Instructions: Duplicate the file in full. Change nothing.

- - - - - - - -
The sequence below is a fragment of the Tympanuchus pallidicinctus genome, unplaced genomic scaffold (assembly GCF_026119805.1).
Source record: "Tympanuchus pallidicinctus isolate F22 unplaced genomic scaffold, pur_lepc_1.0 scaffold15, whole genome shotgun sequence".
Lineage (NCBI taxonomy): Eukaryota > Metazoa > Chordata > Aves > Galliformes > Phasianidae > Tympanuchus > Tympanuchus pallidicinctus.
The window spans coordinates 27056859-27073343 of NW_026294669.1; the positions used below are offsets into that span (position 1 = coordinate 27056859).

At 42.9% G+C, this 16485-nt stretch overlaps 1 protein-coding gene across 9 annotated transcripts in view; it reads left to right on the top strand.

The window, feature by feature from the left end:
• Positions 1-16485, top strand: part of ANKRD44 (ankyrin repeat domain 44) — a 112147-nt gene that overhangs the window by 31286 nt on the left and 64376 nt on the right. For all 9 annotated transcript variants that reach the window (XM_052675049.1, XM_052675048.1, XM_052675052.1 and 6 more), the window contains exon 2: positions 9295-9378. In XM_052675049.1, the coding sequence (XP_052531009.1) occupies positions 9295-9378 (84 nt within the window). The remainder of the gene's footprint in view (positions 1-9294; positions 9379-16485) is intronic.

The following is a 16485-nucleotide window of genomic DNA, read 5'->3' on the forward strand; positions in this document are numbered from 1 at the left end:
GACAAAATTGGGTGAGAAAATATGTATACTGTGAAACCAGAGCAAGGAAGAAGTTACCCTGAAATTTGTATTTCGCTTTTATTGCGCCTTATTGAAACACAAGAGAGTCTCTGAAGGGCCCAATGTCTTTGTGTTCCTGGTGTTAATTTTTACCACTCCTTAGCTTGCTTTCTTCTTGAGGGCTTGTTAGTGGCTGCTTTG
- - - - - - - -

The sequence below is a fragment of the Tympanuchus pallidicinctus genome, unplaced genomic scaffold (assembly GCF_026119805.1).
Source record: "Tympanuchus pallidicinctus isolate F22 unplaced genomic scaffold, pur_lepc_1.0 scaffold15, whole genome shotgun sequence".
Lineage (NCBI taxonomy): Eukaryota > Metazoa > Chordata > Aves > Galliformes > Phasianidae > Tympanuchus > Tympanuchus pallidicinctus.
The window spans coordinates 27056859-27073343 of NW_026294669.1; the positions used below are offsets into that span (position 1 = coordinate 27056859).

At 42.9% G+C, this 16485-nt stretch overlaps 1 protein-coding gene across 9 annotated transcripts in view; it reads left to right on the top strand.

The window, feature by feature from the left end:
• Positions 1-16485, top strand: part of ANKRD44 (ankyrin repeat domain 44) — a 112147-nt gene that overhangs the window by 31286 nt on the left and 64376 nt on the right. For all 9 annotated transcript variants that reach the window (XM_052675049.1, XM_052675048.1, XM_052675052.1 and 6 more), the window contains exon 2: positions 9295-9378. In XM_052675049.1, the coding sequence (XP_052531009.1) occupies positions 9295-9378 (84 nt within the window). The remainder of the gene's footprint in view (positions 1-9294; positions 9379-16485) is intronic.

The following is a 16485-nucleotide window of genomic DNA, read 5'->3' on the forward strand; positions in this document are numbered from 1 at the left end:
GACAAAATTGGGTGAGAAAATATGTATACTGTGAAACCAGAGCAAGGAAGAAGTTACCCTGAAATTTGTATTTCGCTTTTATTGCGCCTTATTGAAACACAAGAGAGTCTCTGAAGGGCCCAATGTCTTTGTGTTCCTGGTGTTAATTTTTACCACTCCTTAGCTTGCTTTCTTCTTGAGGGCTTGTTAGTGGCTGCTTTG